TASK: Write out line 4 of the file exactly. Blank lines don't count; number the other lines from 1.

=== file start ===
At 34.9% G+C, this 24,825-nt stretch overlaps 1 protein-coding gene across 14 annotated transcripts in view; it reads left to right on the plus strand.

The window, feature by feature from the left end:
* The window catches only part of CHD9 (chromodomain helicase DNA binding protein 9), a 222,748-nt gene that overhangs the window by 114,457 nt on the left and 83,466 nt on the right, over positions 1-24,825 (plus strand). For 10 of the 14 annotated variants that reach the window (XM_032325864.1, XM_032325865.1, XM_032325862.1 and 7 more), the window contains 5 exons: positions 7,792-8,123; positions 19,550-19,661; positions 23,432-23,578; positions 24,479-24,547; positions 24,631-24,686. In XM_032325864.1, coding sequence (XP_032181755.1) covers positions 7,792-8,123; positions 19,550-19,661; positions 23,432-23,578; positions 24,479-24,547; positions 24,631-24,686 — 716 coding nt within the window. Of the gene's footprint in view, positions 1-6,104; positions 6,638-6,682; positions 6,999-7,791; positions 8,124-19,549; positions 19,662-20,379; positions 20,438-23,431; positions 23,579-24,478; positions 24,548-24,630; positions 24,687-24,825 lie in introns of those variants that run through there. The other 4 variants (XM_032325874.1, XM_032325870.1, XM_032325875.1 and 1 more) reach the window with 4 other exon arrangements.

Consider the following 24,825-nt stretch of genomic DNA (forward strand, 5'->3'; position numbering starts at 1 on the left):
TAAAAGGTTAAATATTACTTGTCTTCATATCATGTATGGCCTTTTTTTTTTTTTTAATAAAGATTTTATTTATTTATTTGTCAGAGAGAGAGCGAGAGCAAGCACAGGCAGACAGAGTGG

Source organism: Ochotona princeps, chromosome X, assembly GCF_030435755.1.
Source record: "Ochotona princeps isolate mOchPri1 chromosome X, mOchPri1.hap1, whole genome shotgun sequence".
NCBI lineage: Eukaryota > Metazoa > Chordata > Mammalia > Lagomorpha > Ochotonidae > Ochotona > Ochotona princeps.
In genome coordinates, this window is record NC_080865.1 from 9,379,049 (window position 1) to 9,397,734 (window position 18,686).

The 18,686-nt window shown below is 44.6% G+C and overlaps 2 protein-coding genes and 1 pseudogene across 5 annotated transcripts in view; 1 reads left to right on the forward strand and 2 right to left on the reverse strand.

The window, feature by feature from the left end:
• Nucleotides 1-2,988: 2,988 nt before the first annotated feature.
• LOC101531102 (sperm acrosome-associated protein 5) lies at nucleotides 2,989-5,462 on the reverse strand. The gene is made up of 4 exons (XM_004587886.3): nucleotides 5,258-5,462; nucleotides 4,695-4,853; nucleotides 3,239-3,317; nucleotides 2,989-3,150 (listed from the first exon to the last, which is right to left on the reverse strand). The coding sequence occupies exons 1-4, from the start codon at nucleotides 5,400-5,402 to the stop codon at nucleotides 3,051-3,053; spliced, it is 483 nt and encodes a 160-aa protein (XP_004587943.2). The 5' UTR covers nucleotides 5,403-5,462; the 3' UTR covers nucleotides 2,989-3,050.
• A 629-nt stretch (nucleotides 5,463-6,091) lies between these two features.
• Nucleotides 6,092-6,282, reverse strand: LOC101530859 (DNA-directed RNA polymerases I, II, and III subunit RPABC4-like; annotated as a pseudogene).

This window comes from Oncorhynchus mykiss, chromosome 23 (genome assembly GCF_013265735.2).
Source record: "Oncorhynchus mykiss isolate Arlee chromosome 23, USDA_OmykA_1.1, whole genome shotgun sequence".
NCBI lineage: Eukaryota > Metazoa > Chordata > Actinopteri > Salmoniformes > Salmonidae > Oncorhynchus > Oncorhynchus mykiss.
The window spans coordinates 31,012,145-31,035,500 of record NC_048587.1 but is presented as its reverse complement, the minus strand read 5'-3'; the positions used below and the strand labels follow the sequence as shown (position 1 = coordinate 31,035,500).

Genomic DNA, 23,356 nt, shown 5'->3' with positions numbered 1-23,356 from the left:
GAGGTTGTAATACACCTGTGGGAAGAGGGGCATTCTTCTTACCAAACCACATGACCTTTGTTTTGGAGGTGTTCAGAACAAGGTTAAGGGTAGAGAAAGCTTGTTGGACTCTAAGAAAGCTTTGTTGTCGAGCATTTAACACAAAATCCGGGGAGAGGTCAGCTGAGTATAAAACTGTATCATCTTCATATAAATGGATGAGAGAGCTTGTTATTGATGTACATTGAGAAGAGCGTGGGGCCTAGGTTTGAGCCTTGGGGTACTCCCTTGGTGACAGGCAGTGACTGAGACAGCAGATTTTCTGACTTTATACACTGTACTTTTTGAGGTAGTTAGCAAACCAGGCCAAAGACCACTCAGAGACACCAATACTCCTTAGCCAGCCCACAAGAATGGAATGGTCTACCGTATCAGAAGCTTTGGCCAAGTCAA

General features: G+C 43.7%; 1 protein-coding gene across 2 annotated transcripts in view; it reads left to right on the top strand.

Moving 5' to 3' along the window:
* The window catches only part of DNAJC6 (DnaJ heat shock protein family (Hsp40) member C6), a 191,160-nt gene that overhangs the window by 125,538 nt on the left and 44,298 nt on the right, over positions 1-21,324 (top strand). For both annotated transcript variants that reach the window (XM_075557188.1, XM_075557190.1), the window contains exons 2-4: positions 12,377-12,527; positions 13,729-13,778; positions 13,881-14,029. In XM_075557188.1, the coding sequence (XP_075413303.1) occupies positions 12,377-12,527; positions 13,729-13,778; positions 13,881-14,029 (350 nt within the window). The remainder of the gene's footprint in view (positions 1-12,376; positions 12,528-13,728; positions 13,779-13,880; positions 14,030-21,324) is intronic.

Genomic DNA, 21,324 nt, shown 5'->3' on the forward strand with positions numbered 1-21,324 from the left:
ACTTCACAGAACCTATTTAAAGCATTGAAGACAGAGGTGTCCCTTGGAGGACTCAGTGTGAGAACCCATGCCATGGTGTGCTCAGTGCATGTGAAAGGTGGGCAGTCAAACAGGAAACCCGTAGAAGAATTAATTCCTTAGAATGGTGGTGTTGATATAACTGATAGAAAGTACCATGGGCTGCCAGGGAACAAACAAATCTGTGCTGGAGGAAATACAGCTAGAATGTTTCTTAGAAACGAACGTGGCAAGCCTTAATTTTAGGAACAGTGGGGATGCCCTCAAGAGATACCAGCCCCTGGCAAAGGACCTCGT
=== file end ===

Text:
Consider the following 24,825-nt stretch of genomic DNA (forward strand, 5'->3'; position numbering starts at 1 on the left):